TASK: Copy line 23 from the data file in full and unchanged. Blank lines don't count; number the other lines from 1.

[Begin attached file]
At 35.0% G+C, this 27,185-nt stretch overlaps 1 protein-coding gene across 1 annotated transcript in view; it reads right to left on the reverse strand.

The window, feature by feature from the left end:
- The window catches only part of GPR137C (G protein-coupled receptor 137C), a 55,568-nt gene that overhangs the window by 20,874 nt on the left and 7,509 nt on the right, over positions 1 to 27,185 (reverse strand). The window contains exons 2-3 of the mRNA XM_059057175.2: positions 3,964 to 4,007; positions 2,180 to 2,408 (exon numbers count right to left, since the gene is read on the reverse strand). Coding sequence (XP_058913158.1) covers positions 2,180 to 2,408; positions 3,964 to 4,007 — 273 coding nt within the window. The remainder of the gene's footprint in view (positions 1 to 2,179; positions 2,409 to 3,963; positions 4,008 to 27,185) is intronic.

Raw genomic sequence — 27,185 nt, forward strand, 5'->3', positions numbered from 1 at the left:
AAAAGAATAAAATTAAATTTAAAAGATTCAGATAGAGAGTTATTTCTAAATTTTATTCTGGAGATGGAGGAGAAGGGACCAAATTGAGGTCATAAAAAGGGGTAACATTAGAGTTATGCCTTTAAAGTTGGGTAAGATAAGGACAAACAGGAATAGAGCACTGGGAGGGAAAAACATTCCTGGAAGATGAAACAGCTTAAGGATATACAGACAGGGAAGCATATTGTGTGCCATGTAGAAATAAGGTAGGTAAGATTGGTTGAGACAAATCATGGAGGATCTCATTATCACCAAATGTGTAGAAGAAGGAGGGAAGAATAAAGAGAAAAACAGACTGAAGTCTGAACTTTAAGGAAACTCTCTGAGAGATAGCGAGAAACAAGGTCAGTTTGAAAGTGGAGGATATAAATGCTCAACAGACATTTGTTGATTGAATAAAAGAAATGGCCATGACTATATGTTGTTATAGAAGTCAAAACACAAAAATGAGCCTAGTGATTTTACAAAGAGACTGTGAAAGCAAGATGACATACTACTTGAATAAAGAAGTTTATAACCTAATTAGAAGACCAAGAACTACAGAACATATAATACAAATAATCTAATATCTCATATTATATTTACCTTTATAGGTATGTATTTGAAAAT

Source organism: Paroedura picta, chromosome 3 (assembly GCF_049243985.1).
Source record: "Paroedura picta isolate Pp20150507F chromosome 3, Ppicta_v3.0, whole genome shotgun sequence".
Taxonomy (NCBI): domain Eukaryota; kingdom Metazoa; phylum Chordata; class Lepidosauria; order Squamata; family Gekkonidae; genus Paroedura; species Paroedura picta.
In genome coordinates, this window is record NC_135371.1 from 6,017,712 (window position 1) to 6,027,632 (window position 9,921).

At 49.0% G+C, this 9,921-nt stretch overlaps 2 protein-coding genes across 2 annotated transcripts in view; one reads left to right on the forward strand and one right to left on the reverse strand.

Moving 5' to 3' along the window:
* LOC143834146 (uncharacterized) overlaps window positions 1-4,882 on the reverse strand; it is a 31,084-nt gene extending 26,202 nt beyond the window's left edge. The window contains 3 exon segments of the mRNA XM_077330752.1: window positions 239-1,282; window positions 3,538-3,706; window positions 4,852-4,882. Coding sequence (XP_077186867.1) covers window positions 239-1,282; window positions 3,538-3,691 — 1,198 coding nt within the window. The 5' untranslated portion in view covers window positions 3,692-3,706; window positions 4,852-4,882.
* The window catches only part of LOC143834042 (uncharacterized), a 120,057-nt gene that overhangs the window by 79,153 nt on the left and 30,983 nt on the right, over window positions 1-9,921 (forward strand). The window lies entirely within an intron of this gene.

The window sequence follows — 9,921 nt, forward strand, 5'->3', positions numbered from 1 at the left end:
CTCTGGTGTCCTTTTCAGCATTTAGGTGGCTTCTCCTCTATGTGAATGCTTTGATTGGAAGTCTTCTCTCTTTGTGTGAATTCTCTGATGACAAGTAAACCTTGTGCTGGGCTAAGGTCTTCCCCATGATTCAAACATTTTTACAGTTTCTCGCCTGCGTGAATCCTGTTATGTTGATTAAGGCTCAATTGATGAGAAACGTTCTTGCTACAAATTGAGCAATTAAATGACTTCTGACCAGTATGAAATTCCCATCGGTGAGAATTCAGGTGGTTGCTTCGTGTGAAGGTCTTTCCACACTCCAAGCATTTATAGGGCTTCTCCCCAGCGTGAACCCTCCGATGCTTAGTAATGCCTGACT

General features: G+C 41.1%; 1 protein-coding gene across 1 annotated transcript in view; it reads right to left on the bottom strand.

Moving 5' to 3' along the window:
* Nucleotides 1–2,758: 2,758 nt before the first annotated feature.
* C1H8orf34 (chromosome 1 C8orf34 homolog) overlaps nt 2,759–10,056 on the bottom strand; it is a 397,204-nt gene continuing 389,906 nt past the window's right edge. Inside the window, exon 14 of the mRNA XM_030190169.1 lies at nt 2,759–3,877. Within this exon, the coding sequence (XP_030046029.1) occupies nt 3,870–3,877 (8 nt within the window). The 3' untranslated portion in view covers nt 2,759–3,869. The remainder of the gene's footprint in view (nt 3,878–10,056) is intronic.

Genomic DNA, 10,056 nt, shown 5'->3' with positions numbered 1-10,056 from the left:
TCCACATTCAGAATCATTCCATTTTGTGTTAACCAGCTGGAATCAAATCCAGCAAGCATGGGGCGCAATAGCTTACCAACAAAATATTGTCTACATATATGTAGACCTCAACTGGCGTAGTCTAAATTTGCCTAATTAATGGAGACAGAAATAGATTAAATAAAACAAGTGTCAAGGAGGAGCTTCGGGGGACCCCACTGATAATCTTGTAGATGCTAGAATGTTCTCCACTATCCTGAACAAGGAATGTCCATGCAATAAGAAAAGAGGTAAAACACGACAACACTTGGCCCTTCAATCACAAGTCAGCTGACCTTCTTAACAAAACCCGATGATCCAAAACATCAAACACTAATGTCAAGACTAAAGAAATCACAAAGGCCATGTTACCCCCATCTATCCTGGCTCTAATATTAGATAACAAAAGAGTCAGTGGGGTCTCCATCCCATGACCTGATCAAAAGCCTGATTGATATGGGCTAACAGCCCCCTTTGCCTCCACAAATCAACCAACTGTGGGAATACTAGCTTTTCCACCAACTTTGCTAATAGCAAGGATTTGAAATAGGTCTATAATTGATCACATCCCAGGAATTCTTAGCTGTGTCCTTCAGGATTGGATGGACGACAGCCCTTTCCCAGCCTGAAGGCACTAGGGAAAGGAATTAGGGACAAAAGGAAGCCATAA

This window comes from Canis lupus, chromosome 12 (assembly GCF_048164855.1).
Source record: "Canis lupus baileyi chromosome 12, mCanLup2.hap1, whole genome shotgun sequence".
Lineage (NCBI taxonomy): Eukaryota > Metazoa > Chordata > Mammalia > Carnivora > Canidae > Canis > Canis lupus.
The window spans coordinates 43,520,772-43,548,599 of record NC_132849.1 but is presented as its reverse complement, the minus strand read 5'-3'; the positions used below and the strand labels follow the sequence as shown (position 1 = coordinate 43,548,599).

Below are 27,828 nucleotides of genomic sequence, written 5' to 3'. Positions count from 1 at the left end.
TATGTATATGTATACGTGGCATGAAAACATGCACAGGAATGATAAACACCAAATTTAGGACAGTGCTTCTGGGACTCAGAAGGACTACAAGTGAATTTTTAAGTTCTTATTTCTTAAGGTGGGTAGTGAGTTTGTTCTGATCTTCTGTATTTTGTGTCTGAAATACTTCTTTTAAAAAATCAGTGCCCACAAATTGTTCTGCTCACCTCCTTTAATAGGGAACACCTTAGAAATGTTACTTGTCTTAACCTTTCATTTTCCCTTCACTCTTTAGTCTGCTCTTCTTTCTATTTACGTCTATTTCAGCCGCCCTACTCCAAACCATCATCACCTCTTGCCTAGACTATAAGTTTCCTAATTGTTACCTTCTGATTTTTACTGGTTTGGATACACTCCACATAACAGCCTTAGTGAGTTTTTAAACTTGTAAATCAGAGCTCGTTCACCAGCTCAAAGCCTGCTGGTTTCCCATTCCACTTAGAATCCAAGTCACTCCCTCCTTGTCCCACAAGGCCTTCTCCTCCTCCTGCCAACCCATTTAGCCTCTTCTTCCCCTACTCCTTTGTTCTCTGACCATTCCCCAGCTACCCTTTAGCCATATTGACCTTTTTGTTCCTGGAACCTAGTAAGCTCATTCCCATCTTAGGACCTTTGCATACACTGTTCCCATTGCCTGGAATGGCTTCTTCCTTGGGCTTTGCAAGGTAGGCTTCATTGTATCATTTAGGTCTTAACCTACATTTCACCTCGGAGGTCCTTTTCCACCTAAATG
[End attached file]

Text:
Source record: "Canis lupus baileyi chromosome 12, mCanLup2.hap1, whole genome shotgun sequence".